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Seventy-second birthday of Win Tin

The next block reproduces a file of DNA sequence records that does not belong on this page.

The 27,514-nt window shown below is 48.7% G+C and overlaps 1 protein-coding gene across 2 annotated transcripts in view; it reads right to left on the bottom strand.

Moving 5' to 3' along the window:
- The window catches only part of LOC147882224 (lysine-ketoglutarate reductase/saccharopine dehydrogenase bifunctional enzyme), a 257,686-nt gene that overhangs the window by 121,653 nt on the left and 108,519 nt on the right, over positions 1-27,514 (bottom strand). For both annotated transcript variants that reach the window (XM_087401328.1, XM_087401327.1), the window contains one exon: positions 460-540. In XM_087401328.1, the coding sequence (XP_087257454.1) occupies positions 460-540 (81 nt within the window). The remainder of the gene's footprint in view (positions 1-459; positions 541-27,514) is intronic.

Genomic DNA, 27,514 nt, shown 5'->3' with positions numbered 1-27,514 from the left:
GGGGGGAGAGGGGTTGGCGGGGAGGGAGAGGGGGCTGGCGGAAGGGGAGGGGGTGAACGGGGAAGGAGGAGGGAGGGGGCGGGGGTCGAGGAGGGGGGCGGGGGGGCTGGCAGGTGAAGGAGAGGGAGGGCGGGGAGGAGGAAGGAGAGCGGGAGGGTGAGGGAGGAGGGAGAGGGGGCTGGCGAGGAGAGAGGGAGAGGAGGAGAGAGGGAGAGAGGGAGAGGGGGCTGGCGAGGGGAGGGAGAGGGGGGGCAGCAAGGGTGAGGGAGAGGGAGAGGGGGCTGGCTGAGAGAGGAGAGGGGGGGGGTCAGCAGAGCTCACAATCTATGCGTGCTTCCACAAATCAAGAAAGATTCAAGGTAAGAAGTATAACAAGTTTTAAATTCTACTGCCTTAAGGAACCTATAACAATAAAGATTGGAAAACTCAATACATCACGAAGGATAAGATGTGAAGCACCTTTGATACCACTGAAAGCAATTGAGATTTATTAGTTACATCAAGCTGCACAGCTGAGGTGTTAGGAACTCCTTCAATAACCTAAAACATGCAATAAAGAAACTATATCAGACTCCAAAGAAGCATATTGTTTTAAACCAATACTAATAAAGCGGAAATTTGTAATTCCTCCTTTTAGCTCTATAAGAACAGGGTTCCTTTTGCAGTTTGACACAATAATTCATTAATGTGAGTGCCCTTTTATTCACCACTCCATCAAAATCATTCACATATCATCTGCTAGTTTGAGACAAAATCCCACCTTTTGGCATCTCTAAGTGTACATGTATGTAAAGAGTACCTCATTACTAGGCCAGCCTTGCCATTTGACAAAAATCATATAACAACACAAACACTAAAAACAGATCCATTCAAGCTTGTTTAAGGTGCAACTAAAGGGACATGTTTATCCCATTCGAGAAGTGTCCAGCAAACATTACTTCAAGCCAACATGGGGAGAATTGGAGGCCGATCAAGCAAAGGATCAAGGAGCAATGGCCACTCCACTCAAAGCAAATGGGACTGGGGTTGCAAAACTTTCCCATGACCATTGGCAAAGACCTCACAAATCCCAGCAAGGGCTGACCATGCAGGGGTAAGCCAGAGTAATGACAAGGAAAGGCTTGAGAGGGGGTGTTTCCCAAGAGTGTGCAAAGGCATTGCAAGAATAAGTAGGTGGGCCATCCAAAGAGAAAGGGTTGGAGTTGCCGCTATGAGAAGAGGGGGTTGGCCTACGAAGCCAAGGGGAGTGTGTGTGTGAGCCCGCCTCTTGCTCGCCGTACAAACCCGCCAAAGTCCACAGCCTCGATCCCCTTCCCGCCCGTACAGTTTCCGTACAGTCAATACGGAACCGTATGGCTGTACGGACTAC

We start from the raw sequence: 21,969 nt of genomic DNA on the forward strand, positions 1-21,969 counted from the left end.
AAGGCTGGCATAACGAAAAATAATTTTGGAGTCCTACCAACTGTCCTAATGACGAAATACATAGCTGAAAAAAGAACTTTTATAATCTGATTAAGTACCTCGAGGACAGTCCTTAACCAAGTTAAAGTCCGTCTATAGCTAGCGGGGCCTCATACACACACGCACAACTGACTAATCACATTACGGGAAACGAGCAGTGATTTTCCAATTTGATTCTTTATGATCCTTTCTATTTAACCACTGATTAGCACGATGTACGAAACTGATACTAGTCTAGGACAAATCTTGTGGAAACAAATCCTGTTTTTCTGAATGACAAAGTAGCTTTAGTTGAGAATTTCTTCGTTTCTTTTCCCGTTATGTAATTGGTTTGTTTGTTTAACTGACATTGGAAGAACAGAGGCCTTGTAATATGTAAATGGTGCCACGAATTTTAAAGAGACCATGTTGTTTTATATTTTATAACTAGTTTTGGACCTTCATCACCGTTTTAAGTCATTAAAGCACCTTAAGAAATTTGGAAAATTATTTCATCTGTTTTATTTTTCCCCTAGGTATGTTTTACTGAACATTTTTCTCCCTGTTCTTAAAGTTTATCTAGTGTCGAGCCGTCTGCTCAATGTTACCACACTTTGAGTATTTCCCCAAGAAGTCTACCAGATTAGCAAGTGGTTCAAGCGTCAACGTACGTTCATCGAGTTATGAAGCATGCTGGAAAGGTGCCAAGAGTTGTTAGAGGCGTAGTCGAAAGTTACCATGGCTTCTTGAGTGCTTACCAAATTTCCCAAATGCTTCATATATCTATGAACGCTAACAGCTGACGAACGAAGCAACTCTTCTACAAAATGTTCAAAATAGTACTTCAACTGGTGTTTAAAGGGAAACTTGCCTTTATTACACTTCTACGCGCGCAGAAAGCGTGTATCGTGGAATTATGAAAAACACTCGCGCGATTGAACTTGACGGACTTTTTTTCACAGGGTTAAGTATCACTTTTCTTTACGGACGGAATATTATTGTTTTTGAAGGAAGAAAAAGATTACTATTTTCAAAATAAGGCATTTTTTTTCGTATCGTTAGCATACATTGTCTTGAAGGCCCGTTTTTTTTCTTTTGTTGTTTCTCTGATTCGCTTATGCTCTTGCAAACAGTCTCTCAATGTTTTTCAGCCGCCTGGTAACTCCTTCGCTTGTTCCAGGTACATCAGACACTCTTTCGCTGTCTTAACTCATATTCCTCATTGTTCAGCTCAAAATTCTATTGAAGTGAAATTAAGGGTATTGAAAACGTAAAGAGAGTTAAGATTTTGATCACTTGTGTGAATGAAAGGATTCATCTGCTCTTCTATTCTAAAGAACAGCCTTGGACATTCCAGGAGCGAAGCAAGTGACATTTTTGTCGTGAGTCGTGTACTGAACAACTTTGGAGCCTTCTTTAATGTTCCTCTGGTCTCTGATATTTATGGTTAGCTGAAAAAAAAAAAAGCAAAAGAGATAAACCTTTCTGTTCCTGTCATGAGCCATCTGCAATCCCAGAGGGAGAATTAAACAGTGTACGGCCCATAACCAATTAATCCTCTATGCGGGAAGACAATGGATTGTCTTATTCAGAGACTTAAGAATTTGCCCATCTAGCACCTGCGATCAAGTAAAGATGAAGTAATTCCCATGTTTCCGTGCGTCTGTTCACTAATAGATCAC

first_img On 12 March 2002, journalist and member of the National League for Democracy, U Win Tin, is celebrating his 72nd birthday in detention. According to information obtained from Paulo Sergio Pinheiro, the UN special rapporteur for Myanmar, and from former Burmese political prisoners, Win Tin is currently being treated at Rangoon General Hospital, where he was operated on for a hernia. He will probably soon be returned to Insein prison. Even though his overall condition is stable, a return to prison could endanger his life. Win Tin has suffered, during the 13 years of his detention, from high blood pressure, diabetes and spondylitis (inflammation of the vertebra).Reporters Without Borders (Reporters Sans Frontières – RSF) and the Burma Media Association (BMA) demand that Win Tin be released for medical reasons. The two organizations fear that a return to prison will worsen Win Tin’s fragile health, and hope that the Burmese authorities will show compassion to a sick, 72-year-old man who has spent the past 13 years of his life in prison. Conditions in Insein prison, the country’s main prison where several political prisoners have died in recent years, are not at all adapted to Win Tin’s poor health.On Win Tin’s 72nd birthday, RSF has sent the Burmese embassy in France a petition in favor of his release, signed by more than 2,500 people. RSF will discuss Win Tin’s situation during an oral presentation to the next session of the UN Human Rights Commission. In addition, dozens of European media have sponsored Win Tin, and will raise this issue on his birthday.Former editor-in-chief of the daily Hanthawathi, vice-president of the Burmese Writers’ Association, and member of the board of directors of the National League for Democracy (NLD; the opposition party), Win Tin has been imprisoned since 4 July 1989. He was sentenced to a total of twenty years for sending to the UN special rapporteur for Burma a document on prison conditions and mistreatment in Insein prison. As far as RSF is aware, at least 17 media professionals are still jailed in Burma. RSF is especially worried about journalist Sein Hla Oo, whose sentence ended in August 2001, but who has still not been released. May 31, 2021 Find out more MyanmarAsia – Pacific US journalist held in Yangon prison notorious for torture March 11, 2002 – Updated on January 20, 2016 Seventy-second birthday of Win Tin RSF_en Organisation MyanmarAsia – Pacific Receive email alerts Follow the news on Myanmar On the occasion of Win Tin’s 72nd birthday, RSF and BMA demand that the journalist, treated in Rangoon General Hospital, be released for medical reasons. News News RSF asks Germany to let Myanmar journalist Mratt Kyaw Thu apply for asylum May 26, 2021 Find out more News Help by sharing this information May 12, 2021 Find out more Thai premier, UN rapporteurs asked to prevent journalists being returned to Myanmar News to go furtherlast_img read more